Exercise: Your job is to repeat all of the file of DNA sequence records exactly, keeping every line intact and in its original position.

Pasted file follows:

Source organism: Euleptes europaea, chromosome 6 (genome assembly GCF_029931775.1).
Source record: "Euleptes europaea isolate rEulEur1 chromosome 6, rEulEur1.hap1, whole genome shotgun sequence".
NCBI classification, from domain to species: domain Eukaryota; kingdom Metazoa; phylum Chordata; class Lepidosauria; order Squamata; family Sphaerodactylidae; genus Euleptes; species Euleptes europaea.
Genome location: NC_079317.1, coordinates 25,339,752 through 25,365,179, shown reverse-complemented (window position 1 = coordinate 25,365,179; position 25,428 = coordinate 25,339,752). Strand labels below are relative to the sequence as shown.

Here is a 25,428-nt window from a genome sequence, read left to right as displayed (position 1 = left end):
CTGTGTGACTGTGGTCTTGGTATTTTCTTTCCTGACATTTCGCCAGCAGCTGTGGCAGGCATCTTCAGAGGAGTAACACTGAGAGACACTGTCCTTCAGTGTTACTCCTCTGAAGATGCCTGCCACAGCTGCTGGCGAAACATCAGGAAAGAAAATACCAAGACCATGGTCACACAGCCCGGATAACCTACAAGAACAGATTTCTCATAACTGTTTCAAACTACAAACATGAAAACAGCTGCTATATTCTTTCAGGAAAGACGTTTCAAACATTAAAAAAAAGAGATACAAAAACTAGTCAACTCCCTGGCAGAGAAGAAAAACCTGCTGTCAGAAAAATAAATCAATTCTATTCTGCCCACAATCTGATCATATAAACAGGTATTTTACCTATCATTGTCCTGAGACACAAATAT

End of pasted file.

Source organism: Euleptes europaea, chromosome 6 (genome assembly GCF_029931775.1).
Source record: "Euleptes europaea isolate rEulEur1 chromosome 6, rEulEur1.hap1, whole genome shotgun sequence".
NCBI classification, from domain to species: domain Eukaryota; kingdom Metazoa; phylum Chordata; class Lepidosauria; order Squamata; family Sphaerodactylidae; genus Euleptes; species Euleptes europaea.
Genome location: NC_079317.1, coordinates 25,339,752 through 25,365,179, shown reverse-complemented (window position 1 = coordinate 25,365,179; position 25,428 = coordinate 25,339,752). Strand labels below are relative to the sequence as shown.

Here is a 25,428-nt window from a genome sequence, read left to right as displayed (position 1 = left end):
CTGTGTGACTGTGGTCTTGGTATTTTCTTTCCTGACATTTCGCCAGCAGCTGTGGCAGGCATCTTCAGAGGAGTAACACTGAGAGACACTGTCCTTCAGTGTTACTCCTCTGAAGATGCCTGCCACAGCTGCTGGCGAAACATCAGGAAAGAAAATACCAAGACCATGGTCACACAGCCCGGATAACCTACAAGAACAGATTTCTCATAACTGTTTCAAACTACAAACATGAAAACAGCTGCTATATTCTTTCAGGAAAGACGTTTCAAACATTAAAAAAAAGAGATACAAAAACTAGTCAACTCCCTGGCAGAGAAGAAAAACCTGCTGTCAGAAAAATAAATCAATTCTATTCTGCCCACAATCTGATCATATAAACAGGTATTTTACCTATCATTGTCCTGAGACACAAATAT